Snorkelling is the best way to see dolphins in the water, but the encounter always needs a willing participant, says Andy Torbet.
I had my first encounter with a dolphin in the UK. It was, unfortunately, only from a boat as we navigated the Moray Firth in my old haunt of North East Scotland. I admit to finding that first encounter a little intimidating.
The population of bottlenose dolphins that inhabit these waters are the most northerly in the world and some of the largest. The adult can be four metres long and weigh 650kg. To put that in context, a large adult male grey seal tops out at a modest 400kg and a red deer stag is a paltry 200kg. When I first saw a big male, speeding alongside our RIB, roll effortlessly out of the water I was shocked at the size and absolute power of the animal. This was a true oceanic Olympian.
British waters abound with cetaceans, but we seldom encounter them on dives. Normally they remain offshore and the British diver is unlikely to see them on a wreck dive (the most common reason to go offshore in the UK diving scene). Even if they do come closer to shore, the visibility in our waters rarely allows us to see them underwater. As much as I want to promote snorkelling and encourage everyone to get involved, I have to concede that I have chanced upon dolphins and whales many times around Britain on a paddleboard or sea-kayak but never snorkelling.
Years later in the Red Sea, between dives from our anchored liveaboard, a pod of bottlenose dolphins turned up. I immediately took to the waters with mask and snorkel in hand. In my haste and excitement, I’d not bothered to take the time to don my fins. But I didn’t want to furiously swim after the dolphins anyway, chasing them around and potentially upsetting them. With all animals, I believe we should keep our distance and if they choose to approach then we remain in place and refrain from any sudden, excited movement.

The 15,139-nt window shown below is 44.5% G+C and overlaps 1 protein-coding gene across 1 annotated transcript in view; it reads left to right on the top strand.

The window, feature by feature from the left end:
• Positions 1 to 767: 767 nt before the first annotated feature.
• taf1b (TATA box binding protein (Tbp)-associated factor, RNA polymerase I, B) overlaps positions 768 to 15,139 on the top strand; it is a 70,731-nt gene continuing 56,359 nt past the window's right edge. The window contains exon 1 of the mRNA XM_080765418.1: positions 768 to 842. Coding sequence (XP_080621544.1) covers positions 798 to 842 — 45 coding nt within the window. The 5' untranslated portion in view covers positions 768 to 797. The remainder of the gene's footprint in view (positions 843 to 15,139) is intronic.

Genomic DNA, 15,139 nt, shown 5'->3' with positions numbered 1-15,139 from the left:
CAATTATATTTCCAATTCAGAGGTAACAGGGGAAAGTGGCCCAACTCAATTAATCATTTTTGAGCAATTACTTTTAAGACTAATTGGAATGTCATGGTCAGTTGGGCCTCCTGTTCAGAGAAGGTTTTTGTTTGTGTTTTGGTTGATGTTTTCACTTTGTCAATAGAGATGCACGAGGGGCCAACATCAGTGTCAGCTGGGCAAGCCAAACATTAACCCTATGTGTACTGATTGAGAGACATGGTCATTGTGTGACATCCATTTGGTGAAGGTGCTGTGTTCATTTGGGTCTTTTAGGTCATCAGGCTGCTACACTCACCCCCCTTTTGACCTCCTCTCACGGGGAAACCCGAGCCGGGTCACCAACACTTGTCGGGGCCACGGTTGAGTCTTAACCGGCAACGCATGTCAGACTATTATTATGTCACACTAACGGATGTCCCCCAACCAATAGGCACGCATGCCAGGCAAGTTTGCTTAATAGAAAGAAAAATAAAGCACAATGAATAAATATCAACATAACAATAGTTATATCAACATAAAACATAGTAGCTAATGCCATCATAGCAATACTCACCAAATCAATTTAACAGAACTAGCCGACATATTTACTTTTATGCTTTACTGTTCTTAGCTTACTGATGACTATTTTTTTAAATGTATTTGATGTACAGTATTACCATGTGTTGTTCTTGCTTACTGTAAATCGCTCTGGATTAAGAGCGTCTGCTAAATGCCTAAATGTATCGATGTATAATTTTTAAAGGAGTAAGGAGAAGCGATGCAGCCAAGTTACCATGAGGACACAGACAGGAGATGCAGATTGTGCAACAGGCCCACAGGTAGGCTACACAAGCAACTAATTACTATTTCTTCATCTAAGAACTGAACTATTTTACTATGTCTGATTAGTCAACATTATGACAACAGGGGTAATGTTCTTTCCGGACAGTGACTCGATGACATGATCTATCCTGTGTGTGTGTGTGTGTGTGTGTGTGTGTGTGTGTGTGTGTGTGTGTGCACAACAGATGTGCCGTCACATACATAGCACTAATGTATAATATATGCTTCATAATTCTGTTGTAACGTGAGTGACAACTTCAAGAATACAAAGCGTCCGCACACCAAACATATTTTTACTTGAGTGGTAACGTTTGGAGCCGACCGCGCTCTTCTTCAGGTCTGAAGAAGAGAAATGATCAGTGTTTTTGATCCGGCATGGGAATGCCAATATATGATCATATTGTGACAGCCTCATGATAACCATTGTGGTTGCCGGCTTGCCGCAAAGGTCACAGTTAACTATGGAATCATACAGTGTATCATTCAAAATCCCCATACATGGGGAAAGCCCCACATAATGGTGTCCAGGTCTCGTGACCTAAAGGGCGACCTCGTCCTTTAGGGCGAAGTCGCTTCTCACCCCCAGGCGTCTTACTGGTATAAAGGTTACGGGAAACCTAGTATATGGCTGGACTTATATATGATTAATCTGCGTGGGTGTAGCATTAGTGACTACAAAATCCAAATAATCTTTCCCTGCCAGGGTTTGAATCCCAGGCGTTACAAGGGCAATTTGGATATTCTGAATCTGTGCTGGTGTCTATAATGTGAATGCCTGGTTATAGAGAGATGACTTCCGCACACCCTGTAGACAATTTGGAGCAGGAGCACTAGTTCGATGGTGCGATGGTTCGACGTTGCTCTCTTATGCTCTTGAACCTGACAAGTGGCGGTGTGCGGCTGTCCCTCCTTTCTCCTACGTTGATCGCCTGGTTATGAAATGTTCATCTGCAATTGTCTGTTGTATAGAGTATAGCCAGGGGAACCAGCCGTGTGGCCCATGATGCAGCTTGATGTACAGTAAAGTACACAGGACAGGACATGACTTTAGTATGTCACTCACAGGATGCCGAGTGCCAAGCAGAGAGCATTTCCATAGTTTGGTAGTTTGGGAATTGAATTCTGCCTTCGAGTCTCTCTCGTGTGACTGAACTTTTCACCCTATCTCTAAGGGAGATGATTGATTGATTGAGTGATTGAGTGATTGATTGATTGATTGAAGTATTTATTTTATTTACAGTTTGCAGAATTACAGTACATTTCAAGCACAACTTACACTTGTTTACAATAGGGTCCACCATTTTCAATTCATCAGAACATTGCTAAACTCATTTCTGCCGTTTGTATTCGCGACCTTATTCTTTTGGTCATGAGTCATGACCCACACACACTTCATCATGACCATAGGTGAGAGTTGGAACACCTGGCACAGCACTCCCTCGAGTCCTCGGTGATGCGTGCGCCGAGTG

The dolphins did approach and swam around me for a few minutes. I bobbed on the surface watching them move gracefully around me before disappearing into the grey gloom. With the dolphins gone, I swam back to the boat and duck-dived to the seabed about 10 metres beneath. What I didn’t realise as I breast-stroked down was that the pod had returned. As I rolled above the sand to start for the surface, the dolphins were all around me. I ascended as slowly as my breath-hold would allow, corkscrewing continually to appreciate what surrounded me. As I did so the dolphins spiralled around me, escorting me back to the surface.
Most cetacean conservation groups discourage actively seeking out and swimming with whales and dolphins. And I would agree. However, if they, or other marine wildlife, turn up while I’m in the water and approach me, I’m happy to quietly observe, enjoy the privilege and wait until they decide to move on.
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